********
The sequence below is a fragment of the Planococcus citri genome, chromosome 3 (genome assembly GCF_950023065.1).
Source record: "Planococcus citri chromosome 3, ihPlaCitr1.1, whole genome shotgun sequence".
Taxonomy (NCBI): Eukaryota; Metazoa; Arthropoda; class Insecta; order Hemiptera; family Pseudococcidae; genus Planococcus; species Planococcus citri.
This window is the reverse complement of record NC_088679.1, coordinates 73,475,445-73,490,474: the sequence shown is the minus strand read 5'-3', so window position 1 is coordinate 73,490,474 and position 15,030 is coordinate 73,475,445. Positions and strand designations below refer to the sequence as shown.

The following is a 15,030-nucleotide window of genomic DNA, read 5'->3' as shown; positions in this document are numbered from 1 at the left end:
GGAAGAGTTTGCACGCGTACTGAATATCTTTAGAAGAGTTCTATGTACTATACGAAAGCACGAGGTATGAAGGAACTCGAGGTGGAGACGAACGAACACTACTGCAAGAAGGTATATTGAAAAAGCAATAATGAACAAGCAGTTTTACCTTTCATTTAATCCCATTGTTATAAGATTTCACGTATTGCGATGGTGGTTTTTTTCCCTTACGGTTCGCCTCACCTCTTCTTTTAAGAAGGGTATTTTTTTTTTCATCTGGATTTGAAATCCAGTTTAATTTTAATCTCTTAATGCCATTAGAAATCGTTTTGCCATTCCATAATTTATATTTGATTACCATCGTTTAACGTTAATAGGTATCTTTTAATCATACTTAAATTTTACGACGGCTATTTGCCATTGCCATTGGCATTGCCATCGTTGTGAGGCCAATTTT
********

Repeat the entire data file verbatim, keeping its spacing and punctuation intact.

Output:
The sequence below is a fragment of the Planococcus citri genome, chromosome 3 (genome assembly GCF_950023065.1).
Source record: "Planococcus citri chromosome 3, ihPlaCitr1.1, whole genome shotgun sequence".
Taxonomy (NCBI): Eukaryota; Metazoa; Arthropoda; class Insecta; order Hemiptera; family Pseudococcidae; genus Planococcus; species Planococcus citri.
This window is the reverse complement of record NC_088679.1, coordinates 73,475,445-73,490,474: the sequence shown is the minus strand read 5'-3', so window position 1 is coordinate 73,490,474 and position 15,030 is coordinate 73,475,445. Positions and strand designations below refer to the sequence as shown.

The following is a 15,030-nucleotide window of genomic DNA, read 5'->3' as shown; positions in this document are numbered from 1 at the left end:
GGAAGAGTTTGCACGCGTACTGAATATCTTTAGAAGAGTTCTATGTACTATACGAAAGCACGAGGTATGAAGGAACTCGAGGTGGAGACGAACGAACACTACTGCAAGAAGGTATATTGAAAAAGCAATAATGAACAAGCAGTTTTACCTTTCATTTAATCCCATTGTTATAAGATTTCACGTATTGCGATGGTGGTTTTTTTCCCTTACGGTTCGCCTCACCTCTTCTTTTAAGAAGGGTATTTTTTTTTTCATCTGGATTTGAAATCCAGTTTAATTTTAATCTCTTAATGCCATTAGAAATCGTTTTGCCATTCCATAATTTATATTTGATTACCATCGTTTAACGTTAATAGGTATCTTTTAATCATACTTAAATTTTACGACGGCTATTTGCCATTGCCATTGGCATTGCCATCGTTGTGAGGCCAATTTT